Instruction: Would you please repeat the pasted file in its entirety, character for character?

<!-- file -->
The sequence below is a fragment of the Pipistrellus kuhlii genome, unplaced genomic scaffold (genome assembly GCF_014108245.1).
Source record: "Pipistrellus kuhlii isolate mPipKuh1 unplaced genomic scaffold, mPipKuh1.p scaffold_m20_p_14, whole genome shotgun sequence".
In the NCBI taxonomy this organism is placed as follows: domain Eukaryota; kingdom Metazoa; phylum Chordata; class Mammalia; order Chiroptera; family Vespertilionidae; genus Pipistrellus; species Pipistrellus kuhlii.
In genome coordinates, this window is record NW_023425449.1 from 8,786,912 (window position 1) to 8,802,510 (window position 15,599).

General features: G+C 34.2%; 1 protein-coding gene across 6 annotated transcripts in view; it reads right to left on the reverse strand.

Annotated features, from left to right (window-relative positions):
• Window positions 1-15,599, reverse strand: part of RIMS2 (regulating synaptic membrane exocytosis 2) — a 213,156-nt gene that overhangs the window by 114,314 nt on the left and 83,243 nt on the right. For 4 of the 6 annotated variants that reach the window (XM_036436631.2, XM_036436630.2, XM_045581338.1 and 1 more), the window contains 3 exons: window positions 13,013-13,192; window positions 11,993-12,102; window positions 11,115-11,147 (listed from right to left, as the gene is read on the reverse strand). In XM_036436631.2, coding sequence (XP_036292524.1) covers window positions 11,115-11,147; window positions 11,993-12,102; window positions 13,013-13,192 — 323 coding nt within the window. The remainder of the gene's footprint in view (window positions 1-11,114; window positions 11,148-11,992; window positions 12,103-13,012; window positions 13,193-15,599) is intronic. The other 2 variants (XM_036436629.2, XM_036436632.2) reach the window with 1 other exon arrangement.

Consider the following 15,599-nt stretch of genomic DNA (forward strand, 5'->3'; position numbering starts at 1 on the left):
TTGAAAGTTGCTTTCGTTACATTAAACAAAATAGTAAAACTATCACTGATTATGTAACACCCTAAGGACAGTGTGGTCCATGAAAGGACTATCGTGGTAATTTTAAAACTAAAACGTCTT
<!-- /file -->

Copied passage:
The sequence below is a fragment of the Pipistrellus kuhlii genome, unplaced genomic scaffold (genome assembly GCF_014108245.1).
Source record: "Pipistrellus kuhlii isolate mPipKuh1 unplaced genomic scaffold, mPipKuh1.p scaffold_m20_p_14, whole genome shotgun sequence".
In the NCBI taxonomy this organism is placed as follows: domain Eukaryota; kingdom Metazoa; phylum Chordata; class Mammalia; order Chiroptera; family Vespertilionidae; genus Pipistrellus; species Pipistrellus kuhlii.
In genome coordinates, this window is record NW_023425449.1 from 8,786,912 (window position 1) to 8,802,510 (window position 15,599).

General features: G+C 34.2%; 1 protein-coding gene across 6 annotated transcripts in view; it reads right to left on the reverse strand.

Annotated features, from left to right (window-relative positions):
• Window positions 1-15,599, reverse strand: part of RIMS2 (regulating synaptic membrane exocytosis 2) — a 213,156-nt gene that overhangs the window by 114,314 nt on the left and 83,243 nt on the right. For 4 of the 6 annotated variants that reach the window (XM_036436631.2, XM_036436630.2, XM_045581338.1 and 1 more), the window contains 3 exons: window positions 13,013-13,192; window positions 11,993-12,102; window positions 11,115-11,147 (listed from right to left, as the gene is read on the reverse strand). In XM_036436631.2, coding sequence (XP_036292524.1) covers window positions 11,115-11,147; window positions 11,993-12,102; window positions 13,013-13,192 — 323 coding nt within the window. The remainder of the gene's footprint in view (window positions 1-11,114; window positions 11,148-11,992; window positions 12,103-13,012; window positions 13,193-15,599) is intronic. The other 2 variants (XM_036436629.2, XM_036436632.2) reach the window with 1 other exon arrangement.

Consider the following 15,599-nt stretch of genomic DNA (forward strand, 5'->3'; position numbering starts at 1 on the left):
TTGAAAGTTGCTTTCGTTACATTAAACAAAATAGTAAAACTATCACTGATTATGTAACACCCTAAGGACAGTGTGGTCCATGAAAGGACTATCGTGGTAATTTTAAAACTAAAACGTCTT